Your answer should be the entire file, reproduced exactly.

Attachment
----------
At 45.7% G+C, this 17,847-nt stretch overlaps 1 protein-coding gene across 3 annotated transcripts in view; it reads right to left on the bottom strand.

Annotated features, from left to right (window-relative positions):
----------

At 45.7% G+C, this 17,847-nt stretch overlaps 1 protein-coding gene across 3 annotated transcripts in view; it reads right to left on the bottom strand.

Annotated features, from left to right (window-relative positions):